Kinship networking between bond and free

AN exhibit now in progress at the Valentine Museum, Richmond, Va., ``In Bondage and Freedom,'' casts new light on the nature of the black population in Richmond before the Civil War. The exhibit counters the stereotype of black antebellum life as lived on plantations, and focuses on the urban professional and domestic occupations of free blacks. The city, at that time one of the 20 largest in the country, was a commercial center, an important port, and a manufacturing center. Free blacks, though only 10 percent of the total population, had a vital role in the city's economy.

Thousands of slaves were hired out by the year for factory work and lived in Richmond unsupervised, often as boarders in the homes of free blacks. Blacks were also fishermen and boat operators, blacksmiths, carpenters, shoemakers, barbers, seamstresses, midwives, and dentists.

One benevolent employer was Gen. Joseph R. Anderson, who headed the Tredegar Iron Works, built in 1836 and the most important industrial plant in Richmond before and during the Civil War.

Among the Tredegar employees were the father and grandfather of Francis Foster who is a Richmond dentist and local historian. ``The happiest people in the city were those who worked for General Anderson,'' he says, ``both free blacks and slaves.

There was an atmosphere of trust and appreciation, and disloyalty was unknown. Joseph Anderson was the type of person who encouraged thrift and the eventual purchase of the slaves' freedom. His family were those who worked for him, and the lowliest employee had as much access to him as the Governor of Virginia.''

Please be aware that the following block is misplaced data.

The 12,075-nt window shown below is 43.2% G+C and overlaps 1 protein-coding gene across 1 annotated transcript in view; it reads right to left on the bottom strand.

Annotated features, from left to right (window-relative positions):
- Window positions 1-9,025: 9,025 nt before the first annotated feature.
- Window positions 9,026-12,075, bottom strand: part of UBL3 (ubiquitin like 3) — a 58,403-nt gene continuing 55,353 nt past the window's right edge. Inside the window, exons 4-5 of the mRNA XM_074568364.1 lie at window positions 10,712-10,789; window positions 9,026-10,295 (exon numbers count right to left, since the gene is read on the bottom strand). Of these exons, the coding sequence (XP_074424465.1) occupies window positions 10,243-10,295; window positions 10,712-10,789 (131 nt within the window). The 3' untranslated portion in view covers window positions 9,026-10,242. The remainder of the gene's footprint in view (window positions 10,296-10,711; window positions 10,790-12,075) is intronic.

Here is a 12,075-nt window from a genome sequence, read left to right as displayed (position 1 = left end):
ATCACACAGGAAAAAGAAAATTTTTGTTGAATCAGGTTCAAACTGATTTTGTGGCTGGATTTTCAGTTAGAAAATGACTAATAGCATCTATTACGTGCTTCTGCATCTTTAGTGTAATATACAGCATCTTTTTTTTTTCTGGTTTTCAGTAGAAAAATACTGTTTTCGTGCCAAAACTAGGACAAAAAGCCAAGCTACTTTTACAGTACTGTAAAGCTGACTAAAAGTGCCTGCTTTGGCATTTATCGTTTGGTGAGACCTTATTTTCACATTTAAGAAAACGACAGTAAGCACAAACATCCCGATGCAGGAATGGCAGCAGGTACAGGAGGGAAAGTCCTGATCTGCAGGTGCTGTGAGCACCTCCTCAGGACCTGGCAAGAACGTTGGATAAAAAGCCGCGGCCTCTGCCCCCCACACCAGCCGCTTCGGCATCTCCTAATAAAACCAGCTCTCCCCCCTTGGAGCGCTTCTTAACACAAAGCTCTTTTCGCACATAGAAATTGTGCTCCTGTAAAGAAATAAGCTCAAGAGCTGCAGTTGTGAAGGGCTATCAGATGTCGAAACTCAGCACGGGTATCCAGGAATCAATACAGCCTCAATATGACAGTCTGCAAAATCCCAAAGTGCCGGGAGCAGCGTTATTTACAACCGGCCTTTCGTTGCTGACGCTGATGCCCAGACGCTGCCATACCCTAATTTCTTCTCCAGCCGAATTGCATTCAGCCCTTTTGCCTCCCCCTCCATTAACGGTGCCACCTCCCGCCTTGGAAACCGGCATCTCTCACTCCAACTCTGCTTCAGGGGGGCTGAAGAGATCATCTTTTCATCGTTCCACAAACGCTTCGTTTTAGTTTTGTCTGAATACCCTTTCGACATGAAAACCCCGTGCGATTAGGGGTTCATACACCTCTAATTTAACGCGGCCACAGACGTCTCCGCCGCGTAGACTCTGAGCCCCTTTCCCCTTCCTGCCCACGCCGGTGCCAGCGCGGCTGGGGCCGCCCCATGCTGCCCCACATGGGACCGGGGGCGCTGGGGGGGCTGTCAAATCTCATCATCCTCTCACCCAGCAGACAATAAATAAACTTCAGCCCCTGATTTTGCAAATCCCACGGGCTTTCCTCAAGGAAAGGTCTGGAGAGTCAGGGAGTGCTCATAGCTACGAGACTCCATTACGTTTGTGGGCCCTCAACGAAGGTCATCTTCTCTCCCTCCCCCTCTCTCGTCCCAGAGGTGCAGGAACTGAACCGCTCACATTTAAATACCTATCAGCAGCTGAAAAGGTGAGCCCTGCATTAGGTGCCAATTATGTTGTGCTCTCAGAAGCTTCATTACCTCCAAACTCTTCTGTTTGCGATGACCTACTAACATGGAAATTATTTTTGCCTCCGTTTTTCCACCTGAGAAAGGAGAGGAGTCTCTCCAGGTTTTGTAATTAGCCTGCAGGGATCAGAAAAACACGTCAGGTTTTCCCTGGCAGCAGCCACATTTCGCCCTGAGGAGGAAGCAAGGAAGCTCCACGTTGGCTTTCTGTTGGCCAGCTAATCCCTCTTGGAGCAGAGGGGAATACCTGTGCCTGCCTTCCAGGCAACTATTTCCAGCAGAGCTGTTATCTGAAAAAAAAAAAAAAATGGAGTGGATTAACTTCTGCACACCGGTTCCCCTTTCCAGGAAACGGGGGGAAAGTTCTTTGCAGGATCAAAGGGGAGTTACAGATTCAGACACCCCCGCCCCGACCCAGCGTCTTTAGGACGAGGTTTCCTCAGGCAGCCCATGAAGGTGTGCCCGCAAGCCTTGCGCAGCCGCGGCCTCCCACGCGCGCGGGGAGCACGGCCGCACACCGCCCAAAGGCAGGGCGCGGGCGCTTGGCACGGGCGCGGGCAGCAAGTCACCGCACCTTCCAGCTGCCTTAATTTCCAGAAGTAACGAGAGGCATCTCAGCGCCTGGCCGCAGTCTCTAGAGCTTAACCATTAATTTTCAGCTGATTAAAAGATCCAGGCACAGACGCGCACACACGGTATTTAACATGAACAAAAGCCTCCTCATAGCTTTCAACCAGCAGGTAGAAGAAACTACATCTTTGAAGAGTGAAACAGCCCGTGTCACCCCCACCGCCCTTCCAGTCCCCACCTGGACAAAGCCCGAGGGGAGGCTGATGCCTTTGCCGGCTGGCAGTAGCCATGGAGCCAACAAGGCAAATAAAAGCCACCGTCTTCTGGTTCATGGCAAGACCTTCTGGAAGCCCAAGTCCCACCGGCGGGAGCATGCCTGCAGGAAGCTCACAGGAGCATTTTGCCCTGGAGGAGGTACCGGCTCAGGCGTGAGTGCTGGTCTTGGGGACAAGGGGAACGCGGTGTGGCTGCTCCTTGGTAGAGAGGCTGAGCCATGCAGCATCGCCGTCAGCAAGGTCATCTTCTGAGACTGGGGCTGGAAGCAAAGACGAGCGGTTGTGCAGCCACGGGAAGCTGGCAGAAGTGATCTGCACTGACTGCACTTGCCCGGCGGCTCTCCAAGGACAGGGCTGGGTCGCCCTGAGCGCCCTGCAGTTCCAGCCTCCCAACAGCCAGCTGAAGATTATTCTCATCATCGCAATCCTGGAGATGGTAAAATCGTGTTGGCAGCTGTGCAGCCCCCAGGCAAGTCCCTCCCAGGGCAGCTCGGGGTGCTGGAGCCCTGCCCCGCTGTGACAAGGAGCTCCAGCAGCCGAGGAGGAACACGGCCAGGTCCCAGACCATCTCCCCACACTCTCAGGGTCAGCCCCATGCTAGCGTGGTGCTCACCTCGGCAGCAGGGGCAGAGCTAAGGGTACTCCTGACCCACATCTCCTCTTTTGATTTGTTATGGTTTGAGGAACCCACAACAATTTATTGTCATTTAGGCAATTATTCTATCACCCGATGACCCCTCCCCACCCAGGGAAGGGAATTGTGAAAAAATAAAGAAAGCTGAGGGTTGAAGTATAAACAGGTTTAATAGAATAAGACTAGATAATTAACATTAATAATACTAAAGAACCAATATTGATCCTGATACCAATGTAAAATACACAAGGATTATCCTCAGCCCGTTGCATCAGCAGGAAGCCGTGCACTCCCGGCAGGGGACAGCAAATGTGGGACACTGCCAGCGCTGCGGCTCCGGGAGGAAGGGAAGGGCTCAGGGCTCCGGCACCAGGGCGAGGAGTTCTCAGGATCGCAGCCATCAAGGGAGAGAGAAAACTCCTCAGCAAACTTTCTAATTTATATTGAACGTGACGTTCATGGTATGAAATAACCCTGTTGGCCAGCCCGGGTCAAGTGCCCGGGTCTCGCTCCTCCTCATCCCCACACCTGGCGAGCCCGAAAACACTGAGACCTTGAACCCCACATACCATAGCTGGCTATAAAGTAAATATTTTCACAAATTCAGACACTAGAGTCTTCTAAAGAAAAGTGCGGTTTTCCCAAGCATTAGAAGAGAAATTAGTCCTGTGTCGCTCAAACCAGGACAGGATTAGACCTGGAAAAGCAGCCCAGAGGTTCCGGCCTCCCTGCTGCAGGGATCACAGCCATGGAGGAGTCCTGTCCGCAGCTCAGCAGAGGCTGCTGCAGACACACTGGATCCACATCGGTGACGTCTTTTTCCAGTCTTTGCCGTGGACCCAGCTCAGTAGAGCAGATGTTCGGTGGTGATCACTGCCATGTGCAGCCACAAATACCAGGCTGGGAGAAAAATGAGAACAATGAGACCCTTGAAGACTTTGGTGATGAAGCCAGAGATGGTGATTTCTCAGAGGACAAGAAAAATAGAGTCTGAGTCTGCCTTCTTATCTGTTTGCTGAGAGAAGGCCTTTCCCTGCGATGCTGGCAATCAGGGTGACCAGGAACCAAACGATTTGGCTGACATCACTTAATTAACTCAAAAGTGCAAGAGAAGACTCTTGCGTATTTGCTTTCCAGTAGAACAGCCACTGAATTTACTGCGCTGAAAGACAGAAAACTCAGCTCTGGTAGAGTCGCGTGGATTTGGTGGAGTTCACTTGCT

Gilbert Hunt, a slave who eventually purchased his own freedom and ultimately owned slaves himself, figures prominently in the exhibition. Born into slavery in 1780, in King William County, Hunt was sent to Richmond to learn carriagemaking. He later learned the blacksmithing trade as well. He worked for the US Army in Norfolk in the War of 1812, making carriages for cannons and grappling hooks for boarding vessels at Norfolk.

In 1829 Hunt was able to buy his freedom. He then emigrated to Liberia, found he did not like the country, and returned to Richmond, where he lived out his life as a prominent member of the black community and deacon of the First African Baptist Church.

Hunt is best remembered for his courage during the Richmond Theater Fire of 1811, which he recalled later in an autobiographical pamphlet, quoted in the catalog: ``I had just returned from worship at the Baptist Church and was about sitting down to supper when I was startled by the cry that the theater was on fire. My wife's mistress called to me and begged me to hasten to the theater, and if possible, save her only daughter - a young lady who had been teaching me my book every night and whom I loved very much.... I ... got a stepladder and placed it against the walls of the burning building.... I looked up and saw Dr. McCaw standing near one of the top windows and calling to me to catch the ladies as he handed them down.... By this means we got all the ladies out of this portion of the house.... the doctor ... jumped from one of the windows ... I rushed to him and bore him to a place of safety.''

The ownership of slaves for commercial reasons was rare, according to Professor Philip Schwarz, Chairman of the History Department at Virginia Commonwealth University, who has written extensively on the subject of free blacks who owned slaves. Frequently this practice was, as he put it, ``fraternal and protective,'' because, once freed, slaves were required to leave the state.